CARBONDALE — The controversial James Surls Center for Visual Art will not be moving into the old Gordon Cooper Library space in the center of town, although the committee working on the project has expressed its confidence that a new location in Carbondale will be found.
The committee announced to the town Board of Trustees on Tuesday night that “after careful review” it had concluded that the old library space was not the ideal location for the art center, which is to be devoted mainly to the work of internationally renowned sculptor James Surls, who has chosen Carbondale as his adopted home.
“We are really committed to being in Carbondale,” said Surls in a prepared statement released at the meeting.
But, the letter explained, “Our donors want to see us owning our land and building, so we can be a presence here long into the future.” The committee had won approval to lease the old library space for at least 10 years, and probably longer, under a renewal provision written into the lease contract.
“I think it’s in the best interests of the town,” said local philanthropist Jim Calaway, who has been the motivating force behind the project alongside Surls.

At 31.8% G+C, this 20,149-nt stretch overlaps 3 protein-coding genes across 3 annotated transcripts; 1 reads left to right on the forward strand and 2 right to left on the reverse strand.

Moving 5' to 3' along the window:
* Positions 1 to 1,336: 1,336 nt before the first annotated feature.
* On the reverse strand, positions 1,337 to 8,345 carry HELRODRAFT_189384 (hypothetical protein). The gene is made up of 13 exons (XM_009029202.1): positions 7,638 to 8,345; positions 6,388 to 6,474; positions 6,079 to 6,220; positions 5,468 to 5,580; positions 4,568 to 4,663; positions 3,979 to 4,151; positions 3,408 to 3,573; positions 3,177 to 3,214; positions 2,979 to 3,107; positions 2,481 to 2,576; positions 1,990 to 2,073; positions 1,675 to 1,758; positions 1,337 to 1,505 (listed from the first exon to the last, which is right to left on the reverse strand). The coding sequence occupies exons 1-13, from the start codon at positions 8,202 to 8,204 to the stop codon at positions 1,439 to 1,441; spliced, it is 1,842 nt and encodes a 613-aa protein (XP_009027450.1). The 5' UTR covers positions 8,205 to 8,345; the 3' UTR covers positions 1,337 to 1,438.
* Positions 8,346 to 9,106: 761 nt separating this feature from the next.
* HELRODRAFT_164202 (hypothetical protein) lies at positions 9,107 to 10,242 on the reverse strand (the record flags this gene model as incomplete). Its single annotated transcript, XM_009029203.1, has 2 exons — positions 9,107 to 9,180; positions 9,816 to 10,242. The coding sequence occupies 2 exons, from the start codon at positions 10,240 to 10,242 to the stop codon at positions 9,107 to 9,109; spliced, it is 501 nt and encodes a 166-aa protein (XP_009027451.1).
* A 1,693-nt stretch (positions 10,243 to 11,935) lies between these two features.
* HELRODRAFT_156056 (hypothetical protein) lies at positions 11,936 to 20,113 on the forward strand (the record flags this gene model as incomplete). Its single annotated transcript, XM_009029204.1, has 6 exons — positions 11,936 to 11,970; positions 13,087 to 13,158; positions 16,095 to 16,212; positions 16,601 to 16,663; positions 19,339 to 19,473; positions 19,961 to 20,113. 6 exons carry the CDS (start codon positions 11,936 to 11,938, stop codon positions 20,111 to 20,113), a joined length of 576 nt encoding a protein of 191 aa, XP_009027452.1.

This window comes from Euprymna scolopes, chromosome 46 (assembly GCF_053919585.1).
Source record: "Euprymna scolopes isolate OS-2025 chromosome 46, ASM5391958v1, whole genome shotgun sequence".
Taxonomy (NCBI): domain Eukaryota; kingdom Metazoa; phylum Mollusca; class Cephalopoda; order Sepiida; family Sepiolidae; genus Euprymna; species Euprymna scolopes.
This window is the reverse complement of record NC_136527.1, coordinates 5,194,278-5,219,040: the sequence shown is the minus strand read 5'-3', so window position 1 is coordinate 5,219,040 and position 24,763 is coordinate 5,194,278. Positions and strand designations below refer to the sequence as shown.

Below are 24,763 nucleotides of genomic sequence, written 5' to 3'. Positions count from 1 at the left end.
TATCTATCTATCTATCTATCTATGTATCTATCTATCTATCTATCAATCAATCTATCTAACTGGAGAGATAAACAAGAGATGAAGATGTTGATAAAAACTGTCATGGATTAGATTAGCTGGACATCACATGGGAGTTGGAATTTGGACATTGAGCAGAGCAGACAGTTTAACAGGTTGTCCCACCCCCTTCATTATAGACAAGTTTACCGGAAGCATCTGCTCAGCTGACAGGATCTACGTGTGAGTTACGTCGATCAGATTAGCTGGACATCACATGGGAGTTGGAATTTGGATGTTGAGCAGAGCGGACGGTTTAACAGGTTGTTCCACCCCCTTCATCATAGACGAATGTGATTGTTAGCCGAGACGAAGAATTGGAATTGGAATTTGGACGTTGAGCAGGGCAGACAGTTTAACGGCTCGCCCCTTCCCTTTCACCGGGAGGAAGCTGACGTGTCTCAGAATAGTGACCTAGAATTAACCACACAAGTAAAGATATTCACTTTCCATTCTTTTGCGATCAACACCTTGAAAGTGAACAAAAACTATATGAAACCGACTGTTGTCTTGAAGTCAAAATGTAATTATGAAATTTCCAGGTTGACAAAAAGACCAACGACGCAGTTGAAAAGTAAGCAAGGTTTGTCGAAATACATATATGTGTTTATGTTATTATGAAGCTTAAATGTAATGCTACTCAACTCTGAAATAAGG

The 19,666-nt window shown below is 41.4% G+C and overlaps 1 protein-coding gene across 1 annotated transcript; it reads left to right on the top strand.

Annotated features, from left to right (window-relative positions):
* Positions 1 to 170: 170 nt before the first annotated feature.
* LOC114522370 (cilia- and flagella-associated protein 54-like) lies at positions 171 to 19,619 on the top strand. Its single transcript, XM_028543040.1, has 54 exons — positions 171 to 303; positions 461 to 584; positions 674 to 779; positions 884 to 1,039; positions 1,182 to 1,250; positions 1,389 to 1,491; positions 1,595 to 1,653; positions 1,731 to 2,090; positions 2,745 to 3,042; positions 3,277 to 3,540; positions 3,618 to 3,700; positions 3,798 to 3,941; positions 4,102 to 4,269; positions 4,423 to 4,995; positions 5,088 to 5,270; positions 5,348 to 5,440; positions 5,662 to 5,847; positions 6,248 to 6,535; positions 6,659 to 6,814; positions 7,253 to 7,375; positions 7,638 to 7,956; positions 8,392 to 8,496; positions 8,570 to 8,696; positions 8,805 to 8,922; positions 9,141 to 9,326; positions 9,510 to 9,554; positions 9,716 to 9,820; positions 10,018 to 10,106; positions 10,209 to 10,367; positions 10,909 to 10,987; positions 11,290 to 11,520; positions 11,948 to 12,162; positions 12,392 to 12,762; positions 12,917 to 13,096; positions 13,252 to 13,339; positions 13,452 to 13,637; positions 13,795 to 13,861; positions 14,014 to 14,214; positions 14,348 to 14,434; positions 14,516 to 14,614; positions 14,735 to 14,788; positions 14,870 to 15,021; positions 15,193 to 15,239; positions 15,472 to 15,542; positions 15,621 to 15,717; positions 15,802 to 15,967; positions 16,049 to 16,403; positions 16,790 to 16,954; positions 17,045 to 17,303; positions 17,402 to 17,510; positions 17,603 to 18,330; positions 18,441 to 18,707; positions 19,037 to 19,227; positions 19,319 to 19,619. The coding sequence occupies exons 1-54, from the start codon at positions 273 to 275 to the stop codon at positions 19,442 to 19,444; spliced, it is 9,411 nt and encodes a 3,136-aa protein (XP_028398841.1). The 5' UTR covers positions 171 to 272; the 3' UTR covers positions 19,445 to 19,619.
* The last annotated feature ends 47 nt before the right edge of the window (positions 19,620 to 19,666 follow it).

He said the committee currently is looking into two potential sites for a larger facility, designed expressly for the purpose of housing and displaying the art of Surls and others, along with “plenty of parking for art shows, education programs and special events,” as described in the statement.
“I can’t say that it isn’t disappointing,” remarked Mayor Stacey Bernot, but she noted that the decision presents “another opportunity for repurposed use of this public facility.”
The Surls facility won the town’s support after a lengthy, sometimes heated competition among several proposed uses, including a preschool and a performing arts studio.
Town Manager Jay Harrington told the trustees he had scheduled a work session next week to discuss the town’s course of action regarding possible uses of the library space.